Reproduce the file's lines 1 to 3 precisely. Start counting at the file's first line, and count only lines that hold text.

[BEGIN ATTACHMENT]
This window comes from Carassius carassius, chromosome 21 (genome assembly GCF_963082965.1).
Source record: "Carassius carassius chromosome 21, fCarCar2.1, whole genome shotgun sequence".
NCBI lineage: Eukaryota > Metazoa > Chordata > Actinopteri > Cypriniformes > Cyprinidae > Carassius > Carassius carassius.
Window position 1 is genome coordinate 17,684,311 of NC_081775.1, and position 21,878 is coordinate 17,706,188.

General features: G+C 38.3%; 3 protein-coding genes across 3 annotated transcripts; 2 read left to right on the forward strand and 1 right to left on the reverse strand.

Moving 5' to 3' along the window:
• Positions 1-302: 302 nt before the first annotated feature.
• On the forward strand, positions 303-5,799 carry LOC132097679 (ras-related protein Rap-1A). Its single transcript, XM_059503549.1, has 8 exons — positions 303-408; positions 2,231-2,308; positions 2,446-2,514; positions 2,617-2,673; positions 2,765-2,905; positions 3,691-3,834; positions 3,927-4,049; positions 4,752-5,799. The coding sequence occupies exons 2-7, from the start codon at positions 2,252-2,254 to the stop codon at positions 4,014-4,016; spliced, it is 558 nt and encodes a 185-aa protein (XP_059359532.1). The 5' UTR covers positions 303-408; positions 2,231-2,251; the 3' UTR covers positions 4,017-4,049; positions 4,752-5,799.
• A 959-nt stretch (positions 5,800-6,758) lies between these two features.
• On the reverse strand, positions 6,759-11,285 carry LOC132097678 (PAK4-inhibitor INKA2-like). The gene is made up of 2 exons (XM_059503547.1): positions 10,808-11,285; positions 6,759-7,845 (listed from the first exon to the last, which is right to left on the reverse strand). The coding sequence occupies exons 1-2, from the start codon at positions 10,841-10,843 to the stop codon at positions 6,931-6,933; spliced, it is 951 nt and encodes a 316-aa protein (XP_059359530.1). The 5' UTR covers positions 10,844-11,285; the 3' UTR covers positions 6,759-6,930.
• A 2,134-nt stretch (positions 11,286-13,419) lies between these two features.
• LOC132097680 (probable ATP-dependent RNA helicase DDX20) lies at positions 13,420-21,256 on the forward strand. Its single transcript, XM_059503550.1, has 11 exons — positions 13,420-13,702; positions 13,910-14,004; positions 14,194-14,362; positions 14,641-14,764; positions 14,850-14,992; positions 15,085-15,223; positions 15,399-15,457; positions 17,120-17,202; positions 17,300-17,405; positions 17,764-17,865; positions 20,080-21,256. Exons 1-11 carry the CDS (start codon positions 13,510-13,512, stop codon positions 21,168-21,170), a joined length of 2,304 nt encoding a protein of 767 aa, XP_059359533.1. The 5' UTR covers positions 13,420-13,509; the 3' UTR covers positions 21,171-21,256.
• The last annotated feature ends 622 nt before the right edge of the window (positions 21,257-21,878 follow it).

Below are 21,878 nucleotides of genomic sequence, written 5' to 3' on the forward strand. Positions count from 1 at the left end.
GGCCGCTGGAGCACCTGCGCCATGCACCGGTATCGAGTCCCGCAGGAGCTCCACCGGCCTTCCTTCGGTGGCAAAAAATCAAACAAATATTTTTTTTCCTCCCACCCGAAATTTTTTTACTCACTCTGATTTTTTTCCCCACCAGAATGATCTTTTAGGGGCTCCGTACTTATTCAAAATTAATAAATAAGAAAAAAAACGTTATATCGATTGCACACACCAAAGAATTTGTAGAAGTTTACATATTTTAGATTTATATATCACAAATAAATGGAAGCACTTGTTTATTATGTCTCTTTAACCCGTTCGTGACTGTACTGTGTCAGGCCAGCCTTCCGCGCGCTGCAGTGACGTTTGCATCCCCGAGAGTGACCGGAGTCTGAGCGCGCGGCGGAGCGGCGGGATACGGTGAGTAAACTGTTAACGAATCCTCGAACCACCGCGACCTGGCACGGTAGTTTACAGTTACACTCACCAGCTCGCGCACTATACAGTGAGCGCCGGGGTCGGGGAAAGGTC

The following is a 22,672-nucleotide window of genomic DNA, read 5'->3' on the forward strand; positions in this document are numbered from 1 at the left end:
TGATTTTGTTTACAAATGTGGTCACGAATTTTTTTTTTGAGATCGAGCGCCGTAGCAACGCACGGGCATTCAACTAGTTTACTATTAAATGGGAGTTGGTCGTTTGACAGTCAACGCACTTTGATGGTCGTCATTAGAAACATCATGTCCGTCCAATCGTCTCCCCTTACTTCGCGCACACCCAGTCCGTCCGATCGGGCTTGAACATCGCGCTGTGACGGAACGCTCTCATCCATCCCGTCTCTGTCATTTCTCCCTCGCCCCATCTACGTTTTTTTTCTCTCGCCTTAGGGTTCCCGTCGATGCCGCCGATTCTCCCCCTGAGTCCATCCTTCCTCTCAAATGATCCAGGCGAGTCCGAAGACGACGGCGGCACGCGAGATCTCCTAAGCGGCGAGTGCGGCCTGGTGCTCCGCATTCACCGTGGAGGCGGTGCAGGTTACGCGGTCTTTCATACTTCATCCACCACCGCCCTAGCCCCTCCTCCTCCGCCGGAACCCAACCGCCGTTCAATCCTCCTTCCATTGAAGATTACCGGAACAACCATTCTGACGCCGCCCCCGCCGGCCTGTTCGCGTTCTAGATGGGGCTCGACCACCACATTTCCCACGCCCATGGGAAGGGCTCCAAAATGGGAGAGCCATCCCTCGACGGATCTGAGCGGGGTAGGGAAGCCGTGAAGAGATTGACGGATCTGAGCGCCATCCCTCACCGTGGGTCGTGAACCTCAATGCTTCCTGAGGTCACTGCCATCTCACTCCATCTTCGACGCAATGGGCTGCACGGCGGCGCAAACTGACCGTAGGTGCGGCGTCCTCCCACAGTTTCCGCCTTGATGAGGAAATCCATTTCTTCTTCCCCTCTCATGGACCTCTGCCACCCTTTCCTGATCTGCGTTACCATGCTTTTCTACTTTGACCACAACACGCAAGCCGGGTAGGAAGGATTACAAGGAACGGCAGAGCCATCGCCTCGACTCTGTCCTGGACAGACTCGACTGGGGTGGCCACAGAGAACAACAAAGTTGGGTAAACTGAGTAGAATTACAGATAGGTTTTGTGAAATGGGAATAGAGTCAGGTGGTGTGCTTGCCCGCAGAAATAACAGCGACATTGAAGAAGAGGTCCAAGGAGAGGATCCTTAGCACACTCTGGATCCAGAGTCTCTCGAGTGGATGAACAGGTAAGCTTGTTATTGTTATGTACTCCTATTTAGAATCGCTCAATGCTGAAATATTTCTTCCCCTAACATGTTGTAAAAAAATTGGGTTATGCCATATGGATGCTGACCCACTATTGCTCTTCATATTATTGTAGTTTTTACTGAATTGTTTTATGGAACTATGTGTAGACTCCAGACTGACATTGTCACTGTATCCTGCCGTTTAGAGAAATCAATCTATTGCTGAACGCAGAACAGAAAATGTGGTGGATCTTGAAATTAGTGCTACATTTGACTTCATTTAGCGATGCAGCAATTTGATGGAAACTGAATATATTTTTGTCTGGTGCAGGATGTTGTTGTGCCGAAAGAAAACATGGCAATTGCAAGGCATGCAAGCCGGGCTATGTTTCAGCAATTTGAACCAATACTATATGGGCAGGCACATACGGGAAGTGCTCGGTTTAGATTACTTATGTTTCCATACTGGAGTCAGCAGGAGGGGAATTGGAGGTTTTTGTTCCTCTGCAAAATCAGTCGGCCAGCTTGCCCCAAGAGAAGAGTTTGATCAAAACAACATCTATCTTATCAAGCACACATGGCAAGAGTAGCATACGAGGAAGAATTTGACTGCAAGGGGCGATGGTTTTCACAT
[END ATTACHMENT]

This window comes from Carassius carassius, chromosome 21 (genome assembly GCF_963082965.1).
Source record: "Carassius carassius chromosome 21, fCarCar2.1, whole genome shotgun sequence".
NCBI lineage: Eukaryota > Metazoa > Chordata > Actinopteri > Cypriniformes > Cyprinidae > Carassius > Carassius carassius.